Half of the world don't get enough ‘D'
More vitamin D experts are starting to acknowledge the incredibly obvious: That worldwide vitamin D deficiency cannot be overcome with diet. Dr. Anthony Norman, a vitamin D expert from the University of California, told United Press International.
"It is clear that merely eating vitamin D-rich foods is not adequate to solve the problem for most adults," Norman said. "There is a wide consensus among scientists that the relative daily intake of vitamin D should be increased to 2,000 to 4,000 IU for most adults. Already, several studies have reported substantial reductions in incidence of breast cancer, colon cancer and type 1 diabetes in association with adequate intake of vitamin D, the positive effect generally occurring within five years of initiation of adequate vitamin D intake."
There is only one natural source for those levels of vitamin D: UVB exposure from sunshine. Sun avoidance in the past generation has led to 77 percent vitamin D deficiency in the United States. Norman says half of all people in the United States and Western Europe are vitamin D deficient and that two-thirds are insufficient. Vitamin D pioneer Dr. Robert Haney argues that the term "insufficient" is useless - that insufficiency is deficiency.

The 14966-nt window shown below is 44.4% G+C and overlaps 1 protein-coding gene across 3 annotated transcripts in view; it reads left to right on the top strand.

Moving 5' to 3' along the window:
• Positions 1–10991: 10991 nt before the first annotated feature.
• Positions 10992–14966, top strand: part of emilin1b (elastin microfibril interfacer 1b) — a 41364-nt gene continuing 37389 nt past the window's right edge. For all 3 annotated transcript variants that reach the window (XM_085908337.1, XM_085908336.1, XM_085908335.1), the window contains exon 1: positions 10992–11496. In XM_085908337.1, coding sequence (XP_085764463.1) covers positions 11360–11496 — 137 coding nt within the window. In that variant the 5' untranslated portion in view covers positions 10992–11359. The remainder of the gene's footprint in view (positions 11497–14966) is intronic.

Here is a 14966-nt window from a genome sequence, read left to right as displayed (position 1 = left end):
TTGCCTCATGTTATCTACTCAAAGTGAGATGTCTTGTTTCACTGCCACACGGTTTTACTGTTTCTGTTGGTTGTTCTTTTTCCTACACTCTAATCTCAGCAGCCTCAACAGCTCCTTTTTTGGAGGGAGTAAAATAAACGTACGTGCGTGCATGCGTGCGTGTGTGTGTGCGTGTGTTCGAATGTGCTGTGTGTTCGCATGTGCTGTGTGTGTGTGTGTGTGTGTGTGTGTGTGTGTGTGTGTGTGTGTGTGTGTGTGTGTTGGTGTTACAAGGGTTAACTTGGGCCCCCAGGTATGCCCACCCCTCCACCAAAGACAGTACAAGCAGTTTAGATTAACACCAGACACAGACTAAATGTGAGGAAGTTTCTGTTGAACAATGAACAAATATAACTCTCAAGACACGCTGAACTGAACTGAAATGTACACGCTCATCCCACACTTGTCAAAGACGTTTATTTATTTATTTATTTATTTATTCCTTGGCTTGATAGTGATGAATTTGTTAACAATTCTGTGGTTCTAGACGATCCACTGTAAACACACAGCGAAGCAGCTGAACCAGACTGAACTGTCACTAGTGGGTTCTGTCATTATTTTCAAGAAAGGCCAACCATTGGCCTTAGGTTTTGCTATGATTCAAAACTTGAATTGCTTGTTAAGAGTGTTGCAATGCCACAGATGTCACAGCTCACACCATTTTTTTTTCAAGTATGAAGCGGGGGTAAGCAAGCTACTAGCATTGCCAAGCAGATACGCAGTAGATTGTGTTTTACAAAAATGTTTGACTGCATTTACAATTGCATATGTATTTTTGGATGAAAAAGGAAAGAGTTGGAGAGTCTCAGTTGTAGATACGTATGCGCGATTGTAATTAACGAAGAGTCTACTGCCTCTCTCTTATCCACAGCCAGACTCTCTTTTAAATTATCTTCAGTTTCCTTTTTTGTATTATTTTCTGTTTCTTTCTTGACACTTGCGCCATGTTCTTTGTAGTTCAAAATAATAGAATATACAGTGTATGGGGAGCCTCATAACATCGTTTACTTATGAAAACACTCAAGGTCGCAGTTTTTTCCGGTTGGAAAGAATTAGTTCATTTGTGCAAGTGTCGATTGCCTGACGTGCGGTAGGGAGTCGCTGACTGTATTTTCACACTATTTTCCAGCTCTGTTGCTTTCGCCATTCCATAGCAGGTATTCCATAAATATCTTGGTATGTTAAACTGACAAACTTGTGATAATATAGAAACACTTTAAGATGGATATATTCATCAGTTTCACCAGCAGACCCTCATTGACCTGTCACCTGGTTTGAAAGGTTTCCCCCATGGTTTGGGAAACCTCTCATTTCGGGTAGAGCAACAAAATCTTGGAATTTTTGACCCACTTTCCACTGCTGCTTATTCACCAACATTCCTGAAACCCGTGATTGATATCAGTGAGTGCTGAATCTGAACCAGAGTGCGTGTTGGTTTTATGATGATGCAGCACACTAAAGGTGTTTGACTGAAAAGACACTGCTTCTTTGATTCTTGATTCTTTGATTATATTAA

"In the July 2010 issue of Endocrine Today, a monthly newspaper about diabetes and endocrine disorders, Norman says there is irrefutable evidence that receptors in the immune, pancreas, heart-cardiovascular, muscle and brain systems in the body generate biological responses to the steroid hormone form of vitamin D," the UPI reported
Source: Smart Tan News September 28th 2010